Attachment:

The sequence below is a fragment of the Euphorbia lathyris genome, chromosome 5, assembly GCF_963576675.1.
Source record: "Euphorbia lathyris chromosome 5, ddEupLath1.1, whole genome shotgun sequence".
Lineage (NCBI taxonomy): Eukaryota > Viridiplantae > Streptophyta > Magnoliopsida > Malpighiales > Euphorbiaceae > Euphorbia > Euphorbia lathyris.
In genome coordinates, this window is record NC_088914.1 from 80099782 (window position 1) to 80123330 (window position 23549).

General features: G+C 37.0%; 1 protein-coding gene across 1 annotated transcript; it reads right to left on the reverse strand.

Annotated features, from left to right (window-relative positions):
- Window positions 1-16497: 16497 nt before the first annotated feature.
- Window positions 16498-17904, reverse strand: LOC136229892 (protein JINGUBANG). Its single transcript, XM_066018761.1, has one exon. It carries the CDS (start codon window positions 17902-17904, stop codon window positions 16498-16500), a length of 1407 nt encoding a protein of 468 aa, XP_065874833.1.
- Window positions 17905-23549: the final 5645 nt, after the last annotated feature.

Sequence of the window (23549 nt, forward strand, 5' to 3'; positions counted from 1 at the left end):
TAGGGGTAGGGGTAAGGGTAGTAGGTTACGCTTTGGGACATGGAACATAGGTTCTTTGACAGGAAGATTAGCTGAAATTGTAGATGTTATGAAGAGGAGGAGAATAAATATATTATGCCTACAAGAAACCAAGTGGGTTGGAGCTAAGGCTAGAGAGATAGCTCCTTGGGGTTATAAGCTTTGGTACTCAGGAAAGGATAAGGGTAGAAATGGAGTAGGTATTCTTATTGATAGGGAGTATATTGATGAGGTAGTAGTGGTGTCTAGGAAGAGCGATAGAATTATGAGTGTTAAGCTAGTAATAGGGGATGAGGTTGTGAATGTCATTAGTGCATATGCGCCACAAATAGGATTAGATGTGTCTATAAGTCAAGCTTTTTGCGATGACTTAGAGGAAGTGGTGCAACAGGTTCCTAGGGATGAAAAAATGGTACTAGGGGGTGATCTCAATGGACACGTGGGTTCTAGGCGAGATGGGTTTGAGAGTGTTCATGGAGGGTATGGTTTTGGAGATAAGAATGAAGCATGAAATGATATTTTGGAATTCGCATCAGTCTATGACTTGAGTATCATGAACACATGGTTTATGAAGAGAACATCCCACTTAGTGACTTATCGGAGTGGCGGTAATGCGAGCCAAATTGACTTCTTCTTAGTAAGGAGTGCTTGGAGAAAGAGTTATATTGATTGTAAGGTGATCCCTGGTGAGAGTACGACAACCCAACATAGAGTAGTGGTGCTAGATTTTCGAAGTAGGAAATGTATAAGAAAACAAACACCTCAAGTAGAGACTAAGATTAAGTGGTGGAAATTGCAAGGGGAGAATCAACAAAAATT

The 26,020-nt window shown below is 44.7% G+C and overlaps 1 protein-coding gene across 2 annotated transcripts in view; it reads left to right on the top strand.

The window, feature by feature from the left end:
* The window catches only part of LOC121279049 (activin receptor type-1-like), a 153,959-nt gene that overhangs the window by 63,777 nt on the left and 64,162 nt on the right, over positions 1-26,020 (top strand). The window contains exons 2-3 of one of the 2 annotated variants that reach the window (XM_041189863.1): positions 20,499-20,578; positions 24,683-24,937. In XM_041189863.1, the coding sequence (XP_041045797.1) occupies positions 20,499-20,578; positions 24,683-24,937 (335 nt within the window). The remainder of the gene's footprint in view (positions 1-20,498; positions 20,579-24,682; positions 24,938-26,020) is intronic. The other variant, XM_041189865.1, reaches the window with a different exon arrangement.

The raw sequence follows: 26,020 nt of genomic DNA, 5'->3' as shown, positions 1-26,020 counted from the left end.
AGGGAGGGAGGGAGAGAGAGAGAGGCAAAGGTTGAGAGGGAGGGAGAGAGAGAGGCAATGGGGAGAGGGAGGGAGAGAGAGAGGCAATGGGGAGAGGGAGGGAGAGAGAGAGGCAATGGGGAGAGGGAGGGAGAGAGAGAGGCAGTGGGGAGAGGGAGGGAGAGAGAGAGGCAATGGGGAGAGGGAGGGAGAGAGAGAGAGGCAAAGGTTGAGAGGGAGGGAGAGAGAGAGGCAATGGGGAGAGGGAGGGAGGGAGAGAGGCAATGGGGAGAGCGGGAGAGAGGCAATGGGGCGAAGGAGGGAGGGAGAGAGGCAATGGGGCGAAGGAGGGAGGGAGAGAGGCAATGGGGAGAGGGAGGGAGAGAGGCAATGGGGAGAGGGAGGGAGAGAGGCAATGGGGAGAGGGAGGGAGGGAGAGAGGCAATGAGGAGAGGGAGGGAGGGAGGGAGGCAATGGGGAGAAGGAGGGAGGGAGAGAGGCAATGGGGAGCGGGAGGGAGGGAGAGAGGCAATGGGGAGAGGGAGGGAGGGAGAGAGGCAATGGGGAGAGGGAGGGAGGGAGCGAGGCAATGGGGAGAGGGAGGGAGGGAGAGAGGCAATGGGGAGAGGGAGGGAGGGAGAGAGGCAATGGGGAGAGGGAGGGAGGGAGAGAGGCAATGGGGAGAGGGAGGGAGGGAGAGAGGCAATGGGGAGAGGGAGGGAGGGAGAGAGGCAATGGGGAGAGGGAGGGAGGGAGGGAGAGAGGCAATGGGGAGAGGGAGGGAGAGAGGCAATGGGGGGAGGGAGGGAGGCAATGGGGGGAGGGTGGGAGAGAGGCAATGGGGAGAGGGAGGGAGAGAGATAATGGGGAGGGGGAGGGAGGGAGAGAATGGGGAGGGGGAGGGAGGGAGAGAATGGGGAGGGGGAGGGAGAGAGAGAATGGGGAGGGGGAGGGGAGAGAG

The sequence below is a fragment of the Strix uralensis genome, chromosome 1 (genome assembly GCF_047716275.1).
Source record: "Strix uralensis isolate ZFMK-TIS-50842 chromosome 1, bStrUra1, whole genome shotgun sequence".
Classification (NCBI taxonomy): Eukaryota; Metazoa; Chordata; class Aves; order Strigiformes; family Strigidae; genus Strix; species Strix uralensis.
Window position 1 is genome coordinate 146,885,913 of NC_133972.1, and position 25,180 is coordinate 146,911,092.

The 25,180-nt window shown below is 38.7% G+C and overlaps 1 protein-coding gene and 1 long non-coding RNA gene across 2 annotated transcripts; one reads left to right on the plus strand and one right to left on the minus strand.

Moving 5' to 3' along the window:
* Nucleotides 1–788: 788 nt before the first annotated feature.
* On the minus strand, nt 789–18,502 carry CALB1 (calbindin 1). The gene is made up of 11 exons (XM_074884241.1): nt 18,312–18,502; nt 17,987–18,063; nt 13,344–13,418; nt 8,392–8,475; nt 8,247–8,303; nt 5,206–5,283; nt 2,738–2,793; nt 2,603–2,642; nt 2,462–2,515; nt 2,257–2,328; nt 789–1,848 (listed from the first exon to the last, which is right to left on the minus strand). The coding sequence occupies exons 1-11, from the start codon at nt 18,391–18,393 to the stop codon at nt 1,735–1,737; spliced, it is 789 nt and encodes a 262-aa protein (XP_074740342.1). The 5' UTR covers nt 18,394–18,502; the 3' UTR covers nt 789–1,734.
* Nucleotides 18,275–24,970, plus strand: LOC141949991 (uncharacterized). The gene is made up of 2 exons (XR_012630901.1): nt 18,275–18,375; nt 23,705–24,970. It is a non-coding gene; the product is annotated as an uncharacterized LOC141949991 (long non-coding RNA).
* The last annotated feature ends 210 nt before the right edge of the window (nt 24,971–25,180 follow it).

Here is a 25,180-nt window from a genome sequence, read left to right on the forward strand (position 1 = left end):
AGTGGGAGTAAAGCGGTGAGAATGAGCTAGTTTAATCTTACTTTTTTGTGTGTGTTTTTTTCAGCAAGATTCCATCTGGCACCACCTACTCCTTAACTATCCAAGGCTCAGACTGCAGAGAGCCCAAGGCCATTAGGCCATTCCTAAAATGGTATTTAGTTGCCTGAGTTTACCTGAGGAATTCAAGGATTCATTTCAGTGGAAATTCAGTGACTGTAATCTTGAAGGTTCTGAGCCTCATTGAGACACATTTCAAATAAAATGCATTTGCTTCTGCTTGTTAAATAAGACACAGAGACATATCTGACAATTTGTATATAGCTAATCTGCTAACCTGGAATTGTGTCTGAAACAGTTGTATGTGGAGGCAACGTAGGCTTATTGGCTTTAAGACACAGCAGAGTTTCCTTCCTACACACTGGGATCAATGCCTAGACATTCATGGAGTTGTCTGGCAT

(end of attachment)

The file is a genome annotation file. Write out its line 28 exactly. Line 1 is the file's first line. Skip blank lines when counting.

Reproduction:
AGTGGGAGTAAAGCGGTGAGAATGAGCTAGTTTAATCTTACTTTTTTGTGTGTGTTTTTTTCAGCAAGATTCCATCTGGCACCACCTACTCCTTAACTATCCAAGGCTCAGACTGCAGAGAGCCCAAGGCCATTAGGCCATTCCTAAAATGGTATTTAGTTGCCTGAGTTTACCTGAGGAATTCAAGGATTCATTTCAGTGGAAATTCAGTGACTGTAATCTTGAAGGTTCTGAGCCTCATTGAGACACATTTCAAATAAAATGCATTTGCTTCTGCTTGTTAAATAAGACACAGAGACATATCTGACAATTTGTATATAGCTAATCTGCTAACCTGGAATTGTGTCTGAAACAGTTGTATGTGGAGGCAACGTAGGCTTATTGGCTTTAAGACACAGCAGAGTTTCCTTCCTACACACTGGGATCAATGCCTAGACATTCATGGAGTTGTCTGGCAT